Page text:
Recently, I interviewed Bill Heatley in light of Dallas Willard’s passing on May 8, 2013 (memorial service videos here). Bill is, among other things, the son-in-law of Dallas and Jane Willard. We discussed Dallas’ work, including his “unfinished” work-in-progress. Bill, along with his wife Becky, have played and will continue to play a crucial role in helping to bring Dallas’ work to the public.  Bill and I share a common vision and affection for some of Dallas’ (often under-appreciated) work on the Professions and the theology of work entailed therein, which we also discussed in light of Dallas’ long-anticipated manuscript on The Disappearance of Moral Knowledge. Below is the full-text of the interview.

First, Bill, I must ask, how are you and the family doing?

Dallas showed us how to live in Christ and now he has shown me how to journey from life to life through death and the present reality of the great cloud of witnesses. So, there is great joy covering and infusing the deep sense of sorrow and loss. My mind turns to a question or event that I would talk with Dallas about and he’s no longer there to chat with. A problem confronts me and he’s no longer there backing me up. So, we carry on and live, as best we can in God’s grace, like Jesus would if he were we, and everywhere we go we remember to “give ’em heaven” as Dallas told Larissa, my daughter, to do. We miss him and look forward to seeing him again.

Can you say what is the status of Dallas’ manuscript, tentatively titled, The Disappearance of Moral Knowledge? I know many in the Christian philosophical community want to know. Is it now considered “finished”? Also, over the years, Dallas has done various talks related to “Christian apologetics,” including a few years ago for the EPS. Is there any future plan to compile Dallas’ work in this area toward a posthumous book? Is so, what might that look like?

Yes, before Dallas passed away, there were two book projects in various stages that Dallas was working on: a) The Disappearance of Moral Knowledge and b) Gentleness: Apologetics in the Manner of Jesus. The plans for publishing Disappearance and Gentleness are proceeding and I look forward to reporting on progress in the near future. There were also several other book projects where he was guiding others.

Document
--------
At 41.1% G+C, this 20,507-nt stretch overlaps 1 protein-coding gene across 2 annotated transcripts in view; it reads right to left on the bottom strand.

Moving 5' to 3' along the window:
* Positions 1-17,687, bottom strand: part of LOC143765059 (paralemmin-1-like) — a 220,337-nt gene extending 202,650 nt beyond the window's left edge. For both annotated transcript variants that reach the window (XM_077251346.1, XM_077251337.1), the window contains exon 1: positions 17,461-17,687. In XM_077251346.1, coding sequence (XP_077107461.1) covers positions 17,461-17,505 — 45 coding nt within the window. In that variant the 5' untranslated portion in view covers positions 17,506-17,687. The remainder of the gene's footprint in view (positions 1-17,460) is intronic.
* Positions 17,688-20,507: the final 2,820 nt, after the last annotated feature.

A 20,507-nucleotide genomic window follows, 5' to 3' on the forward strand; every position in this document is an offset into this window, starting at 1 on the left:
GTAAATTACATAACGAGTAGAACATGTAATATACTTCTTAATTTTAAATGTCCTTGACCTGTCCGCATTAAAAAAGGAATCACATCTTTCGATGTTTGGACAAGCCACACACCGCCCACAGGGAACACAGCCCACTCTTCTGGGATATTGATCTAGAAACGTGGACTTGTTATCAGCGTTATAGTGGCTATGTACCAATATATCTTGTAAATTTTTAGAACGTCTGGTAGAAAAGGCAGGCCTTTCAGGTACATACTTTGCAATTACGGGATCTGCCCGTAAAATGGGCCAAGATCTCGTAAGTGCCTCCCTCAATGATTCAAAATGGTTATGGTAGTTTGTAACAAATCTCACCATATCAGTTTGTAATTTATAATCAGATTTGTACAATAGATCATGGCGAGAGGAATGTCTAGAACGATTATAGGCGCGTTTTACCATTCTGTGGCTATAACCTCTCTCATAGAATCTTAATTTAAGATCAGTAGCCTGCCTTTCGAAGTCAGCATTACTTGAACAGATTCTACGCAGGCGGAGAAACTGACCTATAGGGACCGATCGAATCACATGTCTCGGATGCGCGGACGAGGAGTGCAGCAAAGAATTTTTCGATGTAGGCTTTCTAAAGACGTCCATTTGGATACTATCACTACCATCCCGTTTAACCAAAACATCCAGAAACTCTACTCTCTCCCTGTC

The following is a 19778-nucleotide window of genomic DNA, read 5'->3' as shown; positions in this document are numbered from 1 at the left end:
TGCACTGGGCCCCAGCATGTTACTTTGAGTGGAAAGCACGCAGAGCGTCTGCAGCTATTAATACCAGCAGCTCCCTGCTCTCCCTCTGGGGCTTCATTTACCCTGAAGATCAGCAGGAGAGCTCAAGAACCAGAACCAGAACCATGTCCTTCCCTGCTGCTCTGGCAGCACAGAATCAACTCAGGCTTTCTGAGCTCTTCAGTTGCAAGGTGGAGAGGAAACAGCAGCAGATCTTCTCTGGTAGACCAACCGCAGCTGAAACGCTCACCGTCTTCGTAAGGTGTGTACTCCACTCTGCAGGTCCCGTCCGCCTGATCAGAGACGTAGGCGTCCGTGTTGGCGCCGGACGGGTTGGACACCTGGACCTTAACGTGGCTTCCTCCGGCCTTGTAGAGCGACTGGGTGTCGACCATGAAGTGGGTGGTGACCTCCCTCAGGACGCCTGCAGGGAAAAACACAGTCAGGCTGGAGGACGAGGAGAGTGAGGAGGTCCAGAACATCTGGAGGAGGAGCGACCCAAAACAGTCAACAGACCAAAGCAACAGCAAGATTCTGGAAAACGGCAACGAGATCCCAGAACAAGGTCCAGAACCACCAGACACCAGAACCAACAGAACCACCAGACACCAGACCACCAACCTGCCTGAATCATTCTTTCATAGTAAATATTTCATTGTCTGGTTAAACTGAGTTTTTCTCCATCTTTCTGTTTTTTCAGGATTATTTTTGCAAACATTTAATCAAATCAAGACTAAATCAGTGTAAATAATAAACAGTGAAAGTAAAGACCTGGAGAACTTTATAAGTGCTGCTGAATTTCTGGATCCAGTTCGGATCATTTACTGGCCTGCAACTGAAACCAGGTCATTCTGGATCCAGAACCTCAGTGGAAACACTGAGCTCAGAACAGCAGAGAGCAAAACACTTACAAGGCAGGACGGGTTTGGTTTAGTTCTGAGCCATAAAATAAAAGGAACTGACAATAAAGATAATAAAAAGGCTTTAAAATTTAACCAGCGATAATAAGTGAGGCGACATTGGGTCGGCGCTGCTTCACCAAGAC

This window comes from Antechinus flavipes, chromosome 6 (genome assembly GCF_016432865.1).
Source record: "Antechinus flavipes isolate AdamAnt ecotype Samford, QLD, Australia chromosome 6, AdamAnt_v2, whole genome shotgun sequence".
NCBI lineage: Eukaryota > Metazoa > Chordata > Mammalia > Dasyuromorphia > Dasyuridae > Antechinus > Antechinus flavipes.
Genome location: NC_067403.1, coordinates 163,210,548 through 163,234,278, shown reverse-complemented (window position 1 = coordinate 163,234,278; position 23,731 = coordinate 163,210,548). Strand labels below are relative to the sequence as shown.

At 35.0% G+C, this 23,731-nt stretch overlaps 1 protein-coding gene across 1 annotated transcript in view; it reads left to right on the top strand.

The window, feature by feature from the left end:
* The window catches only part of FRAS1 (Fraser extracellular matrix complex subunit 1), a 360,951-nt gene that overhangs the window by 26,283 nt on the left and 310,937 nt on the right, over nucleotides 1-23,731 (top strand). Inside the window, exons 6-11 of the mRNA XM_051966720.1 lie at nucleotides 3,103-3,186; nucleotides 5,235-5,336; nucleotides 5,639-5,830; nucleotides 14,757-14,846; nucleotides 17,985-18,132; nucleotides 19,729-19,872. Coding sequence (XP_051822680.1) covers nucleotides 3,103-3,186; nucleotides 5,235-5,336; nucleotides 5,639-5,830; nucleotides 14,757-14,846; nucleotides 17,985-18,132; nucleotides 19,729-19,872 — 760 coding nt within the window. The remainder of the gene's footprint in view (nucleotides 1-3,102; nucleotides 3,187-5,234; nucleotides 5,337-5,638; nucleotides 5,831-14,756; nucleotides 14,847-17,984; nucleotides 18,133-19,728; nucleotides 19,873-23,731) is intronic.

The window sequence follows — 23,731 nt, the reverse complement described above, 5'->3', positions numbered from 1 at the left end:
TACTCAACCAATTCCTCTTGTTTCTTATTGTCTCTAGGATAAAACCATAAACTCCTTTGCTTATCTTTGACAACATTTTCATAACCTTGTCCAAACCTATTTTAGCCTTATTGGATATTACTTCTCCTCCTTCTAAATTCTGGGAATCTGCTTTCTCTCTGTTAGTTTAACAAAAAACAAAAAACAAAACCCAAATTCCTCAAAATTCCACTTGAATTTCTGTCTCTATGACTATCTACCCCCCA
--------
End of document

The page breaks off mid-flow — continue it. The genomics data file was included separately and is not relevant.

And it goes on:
Can you be a little more specific about the status of the Disappearance manuscript?

There are two basic ways to understand the status of the Disappearance manuscript. There is the “completeness” factor and then there is the “maturity” factor. Before Dallas passed on, all of the chapters were completed. So, we have the entirety of the manuscript. But in terms of the manuscript’s maturity, all of the earlier chapters are more mature than not. But the last chapter needs some maturity. There is a team of scholars looking at this chapter as it stands now, comparing it to other versions, and seeking to reconcile it with notes from Dallas during the last time he taught on the subject at the University of Southern California in 2011. We want to ensure that nothing relevant is missing here in order to bring closure to this work.

Do you have a publisher?

Currently, there is not a publisher. We are looking for a reputable, mainstream academic publisher that will do great service to the presentation and widespread marketing and publicity of this title in academic contexts, such as in philosophy, history of ethics, and religious studies areas, and more.

Disappearance is a more academic project than not and intended to persuade fellow scholars. As a practitioner at heart, did Dallas intend to ever write a non-academic version of Disappearance?

Through his speaking and writing, Dallas had two primary types of audiences. He was attentive to both his academic and non-academic readers and listeners. I would say that his primary audience was his academic audience.  One of his intentions in writing Knowing Christ Today was to bring some of the Moral Knowledge material to a general audience. Of course, those same ideas are treated in much more depth in this current manuscript.

In light of all he’s written, do you know how Dallas viewed the stature of Disappearance? For example, did he view it as his magnum opus?